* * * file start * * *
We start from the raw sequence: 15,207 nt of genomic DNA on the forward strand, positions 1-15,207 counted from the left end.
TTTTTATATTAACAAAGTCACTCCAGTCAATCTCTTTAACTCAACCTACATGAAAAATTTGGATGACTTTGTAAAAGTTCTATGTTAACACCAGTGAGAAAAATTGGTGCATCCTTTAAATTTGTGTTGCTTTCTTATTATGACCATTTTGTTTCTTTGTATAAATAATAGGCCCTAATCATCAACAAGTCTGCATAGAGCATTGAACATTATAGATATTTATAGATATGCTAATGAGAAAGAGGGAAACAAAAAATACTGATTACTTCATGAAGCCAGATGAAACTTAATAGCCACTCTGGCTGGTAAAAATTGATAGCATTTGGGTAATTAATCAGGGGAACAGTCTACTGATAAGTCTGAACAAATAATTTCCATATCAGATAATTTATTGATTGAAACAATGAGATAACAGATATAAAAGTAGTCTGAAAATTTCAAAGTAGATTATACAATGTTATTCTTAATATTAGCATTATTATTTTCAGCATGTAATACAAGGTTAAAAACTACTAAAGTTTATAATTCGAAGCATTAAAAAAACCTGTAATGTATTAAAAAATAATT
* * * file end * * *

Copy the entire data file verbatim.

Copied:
We start from the raw sequence: 15,207 nt of genomic DNA on the forward strand, positions 1-15,207 counted from the left end.
TTTTTATATTAACAAAGTCACTCCAGTCAATCTCTTTAACTCAACCTACATGAAAAATTTGGATGACTTTGTAAAAGTTCTATGTTAACACCAGTGAGAAAAATTGGTGCATCCTTTAAATTTGTGTTGCTTTCTTATTATGACCATTTTGTTTCTTTGTATAAATAATAGGCCCTAATCATCAACAAGTCTGCATAGAGCATTGAACATTATAGATATTTATAGATATGCTAATGAGAAAGAGGGAAACAAAAAATACTGATTACTTCATGAAGCCAGATGAAACTTAATAGCCACTCTGGCTGGTAAAAATTGATAGCATTTGGGTAATTAATCAGGGGAACAGTCTACTGATAAGTCTGAACAAATAATTTCCATATCAGATAATTTATTGATTGAAACAATGAGATAACAGATATAAAAGTAGTCTGAAAATTTCAAAGTAGATTATACAATGTTATTCTTAATATTAGCATTATTATTTTCAGCATGTAATACAAGGTTAAAAACTACTAAAGTTTATAATTCGAAGCATTAAAAAAACCTGTAATGTATTAAAAAATAATT